Galactic footballer descends on city-Edmonton Journal

Fans wait at airport to greet Beckham, who plays here tonight

Jennifer Fong and Catherine Griwkowsky
The Edmonton Journal

Tuesday, May 13, 2008

EDMONTON - Brace yourselves Edmonton, Beckham mania is here.

David Beckham's big arrival at the Edmonton International Airport Monday afternoon lasted all of two minutes, but his presence was enough to leave fans even more excited than they were before.

The soccer star, in town for an exhibition match against the Vancouver Whitecaps at Commonwealth Stadium tonight, was greeted with screams, cheers and camera flashes when he and his L.A. Galaxy teammates landed just before 4 p.m. on an Air Canada flight from Los Angeles.

Beckham, dressed in the Galaxy's blue and yellow track suit and without his wife Victoria, also known as Posh of the pop group the Spice Girls, was quiet, but all smiles, mouthing "thank you" to a fan who yelled out "Welcome to Edmonton!" when he emerged from the international arrivals doors.

He walked quickly past the media but stopped briefly to sign autographs for some of the two dozen waiting fans who were clutching jerseys, life-sized posters, and Bend It Like Beckham DVDs.

Asked if he had any special plans during his stay in Edmonton, he said "Nope ... just playing the game."

And how about seeing Spice Girl Melanie Chisholm's show at the Starlite Room Wednesday?

"I didn't know she was here. We fly out Wednesday, so unfortunately, no," Beckham answered between signatures. Seconds later, he had already disappeared in to a waiting tour bus.

Max Campbell, 14, and sister Chloe, 11, who flew in from Victoria with their parents just to see Beckham play, were grinning ear-to-ear after each scored an autograph from the world's most famous footballer.

Max has been a fan since he was a toddler learning to play soccer and Beckham was on Manchester United, he said. "I've even read his book."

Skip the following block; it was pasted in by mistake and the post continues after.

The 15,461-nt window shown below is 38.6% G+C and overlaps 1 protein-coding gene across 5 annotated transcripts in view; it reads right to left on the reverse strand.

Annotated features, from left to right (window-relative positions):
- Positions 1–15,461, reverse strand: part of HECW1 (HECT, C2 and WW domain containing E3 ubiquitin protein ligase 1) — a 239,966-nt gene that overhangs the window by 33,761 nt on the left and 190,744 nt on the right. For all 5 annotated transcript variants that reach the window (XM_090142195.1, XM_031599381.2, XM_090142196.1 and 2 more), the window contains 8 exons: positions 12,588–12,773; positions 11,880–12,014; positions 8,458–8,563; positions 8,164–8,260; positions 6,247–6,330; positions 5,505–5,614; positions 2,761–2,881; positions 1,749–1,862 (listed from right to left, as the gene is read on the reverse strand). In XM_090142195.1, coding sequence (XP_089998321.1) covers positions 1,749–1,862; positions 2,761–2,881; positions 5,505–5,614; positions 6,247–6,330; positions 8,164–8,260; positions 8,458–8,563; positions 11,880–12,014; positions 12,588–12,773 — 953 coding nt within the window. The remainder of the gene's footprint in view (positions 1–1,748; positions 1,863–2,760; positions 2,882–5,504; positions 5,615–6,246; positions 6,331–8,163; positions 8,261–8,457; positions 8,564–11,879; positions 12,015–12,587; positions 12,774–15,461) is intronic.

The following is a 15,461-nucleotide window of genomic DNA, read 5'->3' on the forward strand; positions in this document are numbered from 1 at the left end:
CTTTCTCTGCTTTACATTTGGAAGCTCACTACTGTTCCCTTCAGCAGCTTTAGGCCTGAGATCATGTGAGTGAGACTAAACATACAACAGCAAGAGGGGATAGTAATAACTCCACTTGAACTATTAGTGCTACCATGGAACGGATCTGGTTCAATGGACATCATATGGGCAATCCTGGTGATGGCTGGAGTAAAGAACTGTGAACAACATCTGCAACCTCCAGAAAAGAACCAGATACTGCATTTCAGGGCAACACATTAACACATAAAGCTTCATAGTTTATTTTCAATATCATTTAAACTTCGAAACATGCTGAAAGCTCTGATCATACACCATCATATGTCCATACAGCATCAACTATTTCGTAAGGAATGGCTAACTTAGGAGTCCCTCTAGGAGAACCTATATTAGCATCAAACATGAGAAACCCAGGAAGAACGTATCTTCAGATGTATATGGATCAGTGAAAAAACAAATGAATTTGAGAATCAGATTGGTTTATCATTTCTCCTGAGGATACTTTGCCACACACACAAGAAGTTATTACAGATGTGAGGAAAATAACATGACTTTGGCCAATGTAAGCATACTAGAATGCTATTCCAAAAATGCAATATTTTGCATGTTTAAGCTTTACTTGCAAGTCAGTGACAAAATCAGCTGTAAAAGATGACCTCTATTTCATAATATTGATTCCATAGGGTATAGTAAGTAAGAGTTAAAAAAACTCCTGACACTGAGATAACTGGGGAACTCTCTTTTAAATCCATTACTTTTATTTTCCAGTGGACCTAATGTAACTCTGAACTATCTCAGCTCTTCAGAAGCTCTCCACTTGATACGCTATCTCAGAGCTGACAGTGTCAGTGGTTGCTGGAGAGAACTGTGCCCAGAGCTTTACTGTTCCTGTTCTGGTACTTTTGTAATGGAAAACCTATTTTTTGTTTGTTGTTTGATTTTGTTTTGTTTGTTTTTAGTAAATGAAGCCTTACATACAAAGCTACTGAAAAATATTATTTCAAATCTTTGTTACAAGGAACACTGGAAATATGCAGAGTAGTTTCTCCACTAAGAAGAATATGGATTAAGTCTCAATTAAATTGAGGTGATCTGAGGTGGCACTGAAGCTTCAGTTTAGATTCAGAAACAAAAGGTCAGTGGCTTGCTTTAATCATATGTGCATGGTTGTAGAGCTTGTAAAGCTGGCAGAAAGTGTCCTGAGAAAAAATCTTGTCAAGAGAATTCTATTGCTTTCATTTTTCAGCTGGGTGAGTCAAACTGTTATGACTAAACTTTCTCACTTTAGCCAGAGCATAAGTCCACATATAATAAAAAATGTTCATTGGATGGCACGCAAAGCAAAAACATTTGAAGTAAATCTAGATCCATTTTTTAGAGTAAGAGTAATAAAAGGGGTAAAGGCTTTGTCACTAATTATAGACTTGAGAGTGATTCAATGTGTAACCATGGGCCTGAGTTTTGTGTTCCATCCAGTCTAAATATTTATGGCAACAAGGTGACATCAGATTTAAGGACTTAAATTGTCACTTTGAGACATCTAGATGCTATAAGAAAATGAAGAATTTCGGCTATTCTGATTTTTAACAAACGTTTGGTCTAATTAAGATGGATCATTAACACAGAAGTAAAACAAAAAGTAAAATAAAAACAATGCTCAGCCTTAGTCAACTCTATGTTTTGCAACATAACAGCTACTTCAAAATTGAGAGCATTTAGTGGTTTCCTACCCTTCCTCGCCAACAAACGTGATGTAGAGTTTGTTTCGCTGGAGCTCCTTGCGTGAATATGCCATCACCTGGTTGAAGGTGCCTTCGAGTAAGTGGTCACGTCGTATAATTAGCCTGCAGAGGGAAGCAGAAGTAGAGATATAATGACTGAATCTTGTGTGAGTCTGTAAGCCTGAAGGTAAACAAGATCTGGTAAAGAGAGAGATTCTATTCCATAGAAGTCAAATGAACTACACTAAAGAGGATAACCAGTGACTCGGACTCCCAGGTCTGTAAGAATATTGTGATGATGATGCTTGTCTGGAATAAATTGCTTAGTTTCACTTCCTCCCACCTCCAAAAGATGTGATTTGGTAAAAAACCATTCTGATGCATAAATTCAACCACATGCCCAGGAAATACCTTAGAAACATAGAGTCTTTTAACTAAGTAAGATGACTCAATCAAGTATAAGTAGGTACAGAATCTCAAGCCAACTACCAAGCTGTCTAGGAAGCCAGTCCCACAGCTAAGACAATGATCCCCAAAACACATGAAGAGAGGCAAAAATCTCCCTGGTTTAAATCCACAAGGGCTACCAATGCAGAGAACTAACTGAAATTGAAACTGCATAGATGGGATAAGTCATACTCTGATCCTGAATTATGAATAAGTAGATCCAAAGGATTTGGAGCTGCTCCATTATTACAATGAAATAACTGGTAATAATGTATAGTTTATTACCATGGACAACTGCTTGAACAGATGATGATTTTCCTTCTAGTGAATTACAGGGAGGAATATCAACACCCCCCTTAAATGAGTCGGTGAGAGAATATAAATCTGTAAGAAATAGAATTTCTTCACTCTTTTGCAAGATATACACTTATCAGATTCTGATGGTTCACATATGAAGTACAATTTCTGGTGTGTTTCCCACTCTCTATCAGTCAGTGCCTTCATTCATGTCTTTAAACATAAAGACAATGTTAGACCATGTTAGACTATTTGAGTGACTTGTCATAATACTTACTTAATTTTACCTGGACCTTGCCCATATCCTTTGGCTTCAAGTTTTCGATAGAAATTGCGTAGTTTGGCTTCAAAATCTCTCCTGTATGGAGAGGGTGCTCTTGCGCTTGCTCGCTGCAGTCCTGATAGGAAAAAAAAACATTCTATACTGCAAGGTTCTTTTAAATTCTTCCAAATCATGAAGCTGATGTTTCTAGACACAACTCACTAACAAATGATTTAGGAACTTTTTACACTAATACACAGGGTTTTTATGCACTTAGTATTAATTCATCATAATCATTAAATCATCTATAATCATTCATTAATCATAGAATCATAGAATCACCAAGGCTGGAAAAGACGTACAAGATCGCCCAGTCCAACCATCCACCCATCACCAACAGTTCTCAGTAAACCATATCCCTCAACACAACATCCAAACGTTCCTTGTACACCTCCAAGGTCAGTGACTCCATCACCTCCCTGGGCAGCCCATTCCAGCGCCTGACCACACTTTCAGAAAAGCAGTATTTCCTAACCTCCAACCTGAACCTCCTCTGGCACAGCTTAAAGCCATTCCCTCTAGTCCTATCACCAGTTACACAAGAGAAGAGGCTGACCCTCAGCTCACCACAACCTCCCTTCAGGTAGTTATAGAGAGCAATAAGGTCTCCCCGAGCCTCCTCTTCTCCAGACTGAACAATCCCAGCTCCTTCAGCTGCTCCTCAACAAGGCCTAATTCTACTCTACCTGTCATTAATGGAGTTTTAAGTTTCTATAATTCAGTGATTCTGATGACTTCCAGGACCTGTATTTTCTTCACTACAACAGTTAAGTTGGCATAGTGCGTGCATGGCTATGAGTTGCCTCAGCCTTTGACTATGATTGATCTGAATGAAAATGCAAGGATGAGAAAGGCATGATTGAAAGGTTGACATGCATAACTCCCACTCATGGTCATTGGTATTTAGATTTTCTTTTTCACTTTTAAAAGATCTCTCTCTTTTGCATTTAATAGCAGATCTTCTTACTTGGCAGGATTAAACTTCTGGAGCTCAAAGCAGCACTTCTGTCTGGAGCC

The buzz at the airport was electric even before the plane landed.

Fort Saskatchewan's Shandy Lo, 19, waited two hours for his moment with Beckham. With him was his mom and a replica of Beckham's latest England jersey that he got off the Internet for $100. The exclusive red shirt celebrates the soccer player's 100th game with England.

"My heart's pounding," he said, just minutes before the team was due. (The flight, of course, ended up being delayed for another half hour.)

What Lo admires most about Beckham, he said, was his personality, "and how he deals with what goes on in his life, on and off the field."

The Bent family, meanwhile, were Beckham fans for different reasons.

"For me, it's the body," said Stacey Bent with a laugh. Then she points to her husband Antony, a native of England. "For him, it's the football."

And how about their two-year-old son, Cayman, decked out in a tiny white England soccer jersey?

"He plays football. He kicks the ball," Stacey said. "He doesn't like watching the football games so much, but dad makes him."

Despite having only moved from England to Edmonton two years ago, Antony had never seen Beckham up close and in the flesh. "He's just a legend," he said. "It's just nice to see someone like that."

Later on Monday, about 125 people gathered in the Devonian Room at The Westin at an invitation-only signing by the LA Galaxy team.

Fans were allowed one LA Galaxy item to be signed by the entire team.

Beckham fans who brought calendars, bags, England jerseys and other merchandise were not allowed to have them signed because, according to officials, it was a team event.

John Ryan, 9, brought hats to be signed, but instead needed to get the invitation, which doubled as an autograph card, to be signed.

"I'm probably going to put it in my room and hang it on the wall," he said.

Organizers of today's friendly are encouraging fans to pick up their tickets at Ticketmaster before the game or print them off at home for the $2.50 fee. Last year at the Under-20 World Cup of Soccer, many fans waited for hours to buy tickets. Some didn't get in until after halftime.

jfong@thejournal.canwest.com

© The Edmonton Journal 2008